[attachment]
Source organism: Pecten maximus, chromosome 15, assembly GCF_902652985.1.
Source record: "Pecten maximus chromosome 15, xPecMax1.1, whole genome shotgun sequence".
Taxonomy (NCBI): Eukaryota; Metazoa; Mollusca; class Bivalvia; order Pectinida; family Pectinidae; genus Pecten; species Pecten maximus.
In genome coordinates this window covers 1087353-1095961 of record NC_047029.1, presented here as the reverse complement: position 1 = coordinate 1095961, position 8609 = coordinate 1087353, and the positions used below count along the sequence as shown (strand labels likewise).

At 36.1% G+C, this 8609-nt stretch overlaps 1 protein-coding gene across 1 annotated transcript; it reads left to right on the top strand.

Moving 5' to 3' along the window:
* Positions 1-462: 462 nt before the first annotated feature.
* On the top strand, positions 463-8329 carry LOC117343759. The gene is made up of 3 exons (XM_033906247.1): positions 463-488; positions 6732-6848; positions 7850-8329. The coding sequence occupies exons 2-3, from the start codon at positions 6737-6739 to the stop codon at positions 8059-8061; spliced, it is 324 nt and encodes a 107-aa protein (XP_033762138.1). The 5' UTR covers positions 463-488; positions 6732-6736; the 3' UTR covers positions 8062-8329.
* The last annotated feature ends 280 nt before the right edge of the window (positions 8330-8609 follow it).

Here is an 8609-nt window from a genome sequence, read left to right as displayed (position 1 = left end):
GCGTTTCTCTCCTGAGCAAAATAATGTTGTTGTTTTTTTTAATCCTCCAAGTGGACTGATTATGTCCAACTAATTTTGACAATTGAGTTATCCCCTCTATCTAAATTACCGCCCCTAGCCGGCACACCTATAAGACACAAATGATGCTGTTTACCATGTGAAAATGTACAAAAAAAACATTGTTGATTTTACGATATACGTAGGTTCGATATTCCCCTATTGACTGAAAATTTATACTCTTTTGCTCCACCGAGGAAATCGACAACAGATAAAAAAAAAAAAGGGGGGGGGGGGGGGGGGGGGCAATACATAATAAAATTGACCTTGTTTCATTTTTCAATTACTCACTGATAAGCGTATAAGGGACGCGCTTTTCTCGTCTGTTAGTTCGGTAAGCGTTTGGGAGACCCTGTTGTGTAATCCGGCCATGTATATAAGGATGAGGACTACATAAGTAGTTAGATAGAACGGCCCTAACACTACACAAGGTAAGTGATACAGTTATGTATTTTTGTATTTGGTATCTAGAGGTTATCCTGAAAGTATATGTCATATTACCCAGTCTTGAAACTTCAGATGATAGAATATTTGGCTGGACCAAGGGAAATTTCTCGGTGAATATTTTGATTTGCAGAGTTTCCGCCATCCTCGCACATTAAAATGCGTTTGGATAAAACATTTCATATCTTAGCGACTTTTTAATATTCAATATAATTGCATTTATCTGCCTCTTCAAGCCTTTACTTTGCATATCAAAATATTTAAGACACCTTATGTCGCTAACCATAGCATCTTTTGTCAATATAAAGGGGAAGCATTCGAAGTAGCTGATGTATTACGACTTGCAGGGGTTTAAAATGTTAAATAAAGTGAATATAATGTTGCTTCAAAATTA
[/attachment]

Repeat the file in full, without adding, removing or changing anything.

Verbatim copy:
Source organism: Pecten maximus, chromosome 15, assembly GCF_902652985.1.
Source record: "Pecten maximus chromosome 15, xPecMax1.1, whole genome shotgun sequence".
Taxonomy (NCBI): Eukaryota; Metazoa; Mollusca; class Bivalvia; order Pectinida; family Pectinidae; genus Pecten; species Pecten maximus.
In genome coordinates this window covers 1087353-1095961 of record NC_047029.1, presented here as the reverse complement: position 1 = coordinate 1095961, position 8609 = coordinate 1087353, and the positions used below count along the sequence as shown (strand labels likewise).

At 36.1% G+C, this 8609-nt stretch overlaps 1 protein-coding gene across 1 annotated transcript; it reads left to right on the top strand.

Moving 5' to 3' along the window:
* Positions 1-462: 462 nt before the first annotated feature.
* On the top strand, positions 463-8329 carry LOC117343759. The gene is made up of 3 exons (XM_033906247.1): positions 463-488; positions 6732-6848; positions 7850-8329. The coding sequence occupies exons 2-3, from the start codon at positions 6737-6739 to the stop codon at positions 8059-8061; spliced, it is 324 nt and encodes a 107-aa protein (XP_033762138.1). The 5' UTR covers positions 463-488; positions 6732-6736; the 3' UTR covers positions 8062-8329.
* The last annotated feature ends 280 nt before the right edge of the window (positions 8330-8609 follow it).

Here is an 8609-nt window from a genome sequence, read left to right as displayed (position 1 = left end):
GCGTTTCTCTCCTGAGCAAAATAATGTTGTTGTTTTTTTTAATCCTCCAAGTGGACTGATTATGTCCAACTAATTTTGACAATTGAGTTATCCCCTCTATCTAAATTACCGCCCCTAGCCGGCACACCTATAAGACACAAATGATGCTGTTTACCATGTGAAAATGTACAAAAAAAACATTGTTGATTTTACGATATACGTAGGTTCGATATTCCCCTATTGACTGAAAATTTATACTCTTTTGCTCCACCGAGGAAATCGACAACAGATAAAAAAAAAAAAGGGGGGGGGGGGGGGGGGGGGCAATACATAATAAAATTGACCTTGTTTCATTTTTCAATTACTCACTGATAAGCGTATAAGGGACGCGCTTTTCTCGTCTGTTAGTTCGGTAAGCGTTTGGGAGACCCTGTTGTGTAATCCGGCCATGTATATAAGGATGAGGACTACATAAGTAGTTAGATAGAACGGCCCTAACACTACACAAGGTAAGTGATACAGTTATGTATTTTTGTATTTGGTATCTAGAGGTTATCCTGAAAGTATATGTCATATTACCCAGTCTTGAAACTTCAGATGATAGAATATTTGGCTGGACCAAGGGAAATTTCTCGGTGAATATTTTGATTTGCAGAGTTTCCGCCATCCTCGCACATTAAAATGCGTTTGGATAAAACATTTCATATCTTAGCGACTTTTTAATATTCAATATAATTGCATTTATCTGCCTCTTCAAGCCTTTACTTTGCATATCAAAATATTTAAGACACCTTATGTCGCTAACCATAGCATCTTTTGTCAATATAAAGGGGAAGCATTCGAAGTAGCTGATGTATTACGACTTGCAGGGGTTTAAAATGTTAAATAAAGTGAATATAATGTTGCTTCAAAATTA